Autonomous driving is most accepted in China, according to a survey by German technology company Continental.
The survey, which covered China, the United States, Germany and Japan, found that in 2018, a total of 89 percent of Chinese drivers considered autonomous driving a sensible development, up from 79 percent in 2013.
The figure was 68 percent in Japan, 52 percent in Germany and 50 percent in the United States.
Advanced driver assistance systems were popular in these countries as well. The survey found that around two-thirds of motorists in China would use a system that helps them to negotiate narrow road-construction zones.
"Trust in new technologies for the mobility of the future is of enormous importance," said Continental CEO Elmar Degenhart.
But he said new developments in autonomous driving must be introduced onto the roads in a responsible way because they have to be safe, robust and reliable.
"Our industry has to become even better at explaining that automated driving is being developed gradually and not in a revolutionary way."
China has the potential to become the world's largest market for autonomous vehicles, said consulting firm Mckinsey. It estimates that such vehicles will make up more than 40 percent of new vehicle sales in China by 2040.
Mckinsey said one of the reasons for this is government support, as shown by the establishment of multiple autonomous vehicle test zones, including Jiading in Shanghai and Xiong'an in Hebei province.
China expects at least 30 percent of new vehicles will feature Level 2 autonomous driving by 2020, according to an action plan by the Ministry of Industry and Information Technology in late December.
Level 2, in the six-level framework defined by the Society of Automotive Engineers, refers to basic functions such as cruise control, lane centering and semi-automatic parking.
In the plan, China also expects large-scale use of highly autonomous driving vehicles in certain scenarios by the end of the decade. At least 60 percent of new vehicles will have onboard connectivity in the same period.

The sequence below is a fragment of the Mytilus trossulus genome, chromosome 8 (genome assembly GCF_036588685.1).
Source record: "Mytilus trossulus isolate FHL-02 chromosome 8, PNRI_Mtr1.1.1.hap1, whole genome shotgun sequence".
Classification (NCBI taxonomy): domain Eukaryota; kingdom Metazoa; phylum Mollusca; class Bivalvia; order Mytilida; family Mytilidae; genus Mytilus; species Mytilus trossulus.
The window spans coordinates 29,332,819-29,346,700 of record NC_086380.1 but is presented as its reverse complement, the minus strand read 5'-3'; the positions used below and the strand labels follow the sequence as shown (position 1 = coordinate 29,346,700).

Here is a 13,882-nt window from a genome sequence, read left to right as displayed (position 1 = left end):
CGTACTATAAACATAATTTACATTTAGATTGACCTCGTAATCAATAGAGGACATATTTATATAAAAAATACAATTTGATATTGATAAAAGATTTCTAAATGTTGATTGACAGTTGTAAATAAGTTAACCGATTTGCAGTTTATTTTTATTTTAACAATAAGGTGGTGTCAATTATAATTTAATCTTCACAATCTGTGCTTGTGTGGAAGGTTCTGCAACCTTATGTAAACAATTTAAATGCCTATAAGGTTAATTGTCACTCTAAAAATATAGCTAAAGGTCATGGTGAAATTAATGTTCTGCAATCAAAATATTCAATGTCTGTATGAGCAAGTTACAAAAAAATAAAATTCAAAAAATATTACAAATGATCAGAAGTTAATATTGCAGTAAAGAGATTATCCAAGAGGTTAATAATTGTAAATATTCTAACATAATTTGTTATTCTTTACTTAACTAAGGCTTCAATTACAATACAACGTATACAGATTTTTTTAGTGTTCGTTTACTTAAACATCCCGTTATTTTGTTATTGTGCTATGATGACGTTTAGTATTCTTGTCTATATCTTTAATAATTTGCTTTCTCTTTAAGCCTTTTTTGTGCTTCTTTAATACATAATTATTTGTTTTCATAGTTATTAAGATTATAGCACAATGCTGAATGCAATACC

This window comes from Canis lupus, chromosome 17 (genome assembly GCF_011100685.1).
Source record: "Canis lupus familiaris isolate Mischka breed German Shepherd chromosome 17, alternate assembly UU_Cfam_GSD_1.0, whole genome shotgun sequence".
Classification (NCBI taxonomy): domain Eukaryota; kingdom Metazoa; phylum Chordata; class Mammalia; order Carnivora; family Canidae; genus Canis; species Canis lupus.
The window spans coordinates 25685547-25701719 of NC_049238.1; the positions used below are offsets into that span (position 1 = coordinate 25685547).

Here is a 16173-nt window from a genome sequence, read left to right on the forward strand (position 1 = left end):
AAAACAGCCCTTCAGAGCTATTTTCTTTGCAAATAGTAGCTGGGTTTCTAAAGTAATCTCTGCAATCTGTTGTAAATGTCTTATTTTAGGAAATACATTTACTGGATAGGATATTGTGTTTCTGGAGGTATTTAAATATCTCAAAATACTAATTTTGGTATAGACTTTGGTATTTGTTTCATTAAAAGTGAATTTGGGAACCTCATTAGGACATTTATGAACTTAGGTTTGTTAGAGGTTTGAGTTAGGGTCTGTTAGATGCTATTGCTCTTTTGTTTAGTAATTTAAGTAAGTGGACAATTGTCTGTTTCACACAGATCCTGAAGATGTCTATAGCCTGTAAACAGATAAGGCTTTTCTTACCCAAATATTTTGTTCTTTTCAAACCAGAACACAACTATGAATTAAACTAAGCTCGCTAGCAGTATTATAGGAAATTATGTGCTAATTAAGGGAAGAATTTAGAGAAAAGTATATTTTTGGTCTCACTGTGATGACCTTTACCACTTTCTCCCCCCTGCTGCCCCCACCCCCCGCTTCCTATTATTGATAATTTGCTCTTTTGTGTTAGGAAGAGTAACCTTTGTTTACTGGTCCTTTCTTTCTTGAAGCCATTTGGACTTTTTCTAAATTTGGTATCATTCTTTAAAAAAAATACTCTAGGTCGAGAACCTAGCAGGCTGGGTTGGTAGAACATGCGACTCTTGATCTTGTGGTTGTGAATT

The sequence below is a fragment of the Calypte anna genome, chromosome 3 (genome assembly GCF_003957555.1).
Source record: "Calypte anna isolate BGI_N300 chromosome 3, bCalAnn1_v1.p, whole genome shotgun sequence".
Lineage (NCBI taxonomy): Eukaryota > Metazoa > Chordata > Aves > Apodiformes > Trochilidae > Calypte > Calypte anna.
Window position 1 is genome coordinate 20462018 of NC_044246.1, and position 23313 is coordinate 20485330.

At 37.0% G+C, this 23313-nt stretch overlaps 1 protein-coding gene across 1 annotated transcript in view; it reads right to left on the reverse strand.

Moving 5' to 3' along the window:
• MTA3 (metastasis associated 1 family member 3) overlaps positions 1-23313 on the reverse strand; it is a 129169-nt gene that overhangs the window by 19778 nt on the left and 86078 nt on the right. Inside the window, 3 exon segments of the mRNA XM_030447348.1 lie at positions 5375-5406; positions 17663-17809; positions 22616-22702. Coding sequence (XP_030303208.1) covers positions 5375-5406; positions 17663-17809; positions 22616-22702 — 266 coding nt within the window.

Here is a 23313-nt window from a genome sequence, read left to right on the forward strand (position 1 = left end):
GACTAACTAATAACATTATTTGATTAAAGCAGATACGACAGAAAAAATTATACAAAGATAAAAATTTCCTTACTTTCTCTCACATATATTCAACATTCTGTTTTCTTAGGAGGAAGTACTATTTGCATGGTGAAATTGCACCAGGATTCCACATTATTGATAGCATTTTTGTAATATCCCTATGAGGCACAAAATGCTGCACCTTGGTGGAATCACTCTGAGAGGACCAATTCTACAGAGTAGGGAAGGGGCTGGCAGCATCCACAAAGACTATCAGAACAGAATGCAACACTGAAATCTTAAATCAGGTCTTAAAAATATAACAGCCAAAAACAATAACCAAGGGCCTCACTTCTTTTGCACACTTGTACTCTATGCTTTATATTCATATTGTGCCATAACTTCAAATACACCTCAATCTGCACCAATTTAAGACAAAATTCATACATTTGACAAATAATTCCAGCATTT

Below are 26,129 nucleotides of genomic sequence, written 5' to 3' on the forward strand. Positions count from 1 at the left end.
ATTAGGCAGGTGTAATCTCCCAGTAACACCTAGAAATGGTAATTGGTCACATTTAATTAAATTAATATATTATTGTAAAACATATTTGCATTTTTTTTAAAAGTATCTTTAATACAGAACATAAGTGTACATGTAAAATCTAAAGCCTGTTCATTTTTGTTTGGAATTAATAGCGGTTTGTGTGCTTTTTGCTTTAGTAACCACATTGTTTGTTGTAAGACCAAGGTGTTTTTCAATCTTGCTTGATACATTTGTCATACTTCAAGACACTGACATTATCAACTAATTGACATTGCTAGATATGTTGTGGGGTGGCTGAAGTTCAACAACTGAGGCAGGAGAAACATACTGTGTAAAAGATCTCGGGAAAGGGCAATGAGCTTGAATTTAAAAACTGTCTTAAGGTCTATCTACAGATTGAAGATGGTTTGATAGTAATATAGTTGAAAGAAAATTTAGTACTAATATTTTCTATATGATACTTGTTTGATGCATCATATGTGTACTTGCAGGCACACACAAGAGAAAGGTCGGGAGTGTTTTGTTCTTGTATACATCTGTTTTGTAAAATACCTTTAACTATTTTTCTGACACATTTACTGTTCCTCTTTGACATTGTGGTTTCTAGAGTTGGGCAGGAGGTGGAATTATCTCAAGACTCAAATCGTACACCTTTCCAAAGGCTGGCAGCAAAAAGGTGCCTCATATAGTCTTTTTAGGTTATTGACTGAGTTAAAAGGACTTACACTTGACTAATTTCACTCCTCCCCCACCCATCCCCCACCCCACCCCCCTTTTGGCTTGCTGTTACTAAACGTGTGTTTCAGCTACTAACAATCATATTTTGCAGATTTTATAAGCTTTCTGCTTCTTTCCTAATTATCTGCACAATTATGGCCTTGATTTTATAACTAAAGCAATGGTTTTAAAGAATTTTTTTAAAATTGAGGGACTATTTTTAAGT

The venture capital community and major internet players are investing heavily in the technology as well.
Mckinsey statistics show that over the last five years, autonomous driving and component companies have received $7 billion in funding.
The three big internet companies, Alibaba, Baidu and Tencent, have invested in the sector by participating in funding rounds and establishing partnerships.
So far, Baidu's Apollo system for self-driving cars is the most successful. It has attracted more than 100 partners from China and abroad.
China's Hongqi joined hands with Baidu in 2018. Powered by its Apollo system, Hongqi cars capable of Level 4 autonomous driving will be tested in cities including Beijing and Changchun, Jilin province, later this year.
They will be mass-produced by 2020 and Level 5 cars will hit the road in 2025, according to Hongqi.
Chinese carmaker Changan has a similar timetable. It announced in late 2018 that all its models produced from 2020 will have connectivity features and Level 4 autonomous driving will be available around 2025.
Volkswagen, the largest carmaker worldwide, became a member of the Apollo system late last year, to develop autonomous driving solutions in the Chinese market.
Volkswagen CEO Herbert Diess said China has prospects of a technological rise in mobility unseen elsewhere. The Chinese government has a clear roadmap for its automotive industry and he stressed the importance of this.
He said his company's approach in the past of taking automotive technologies and standards from Europe into China must now change into co-developing them for the rest of the world.
Volkswagen's premium brand Audi is one of the first international carmakers to get licenses to test autonomous driving in China.
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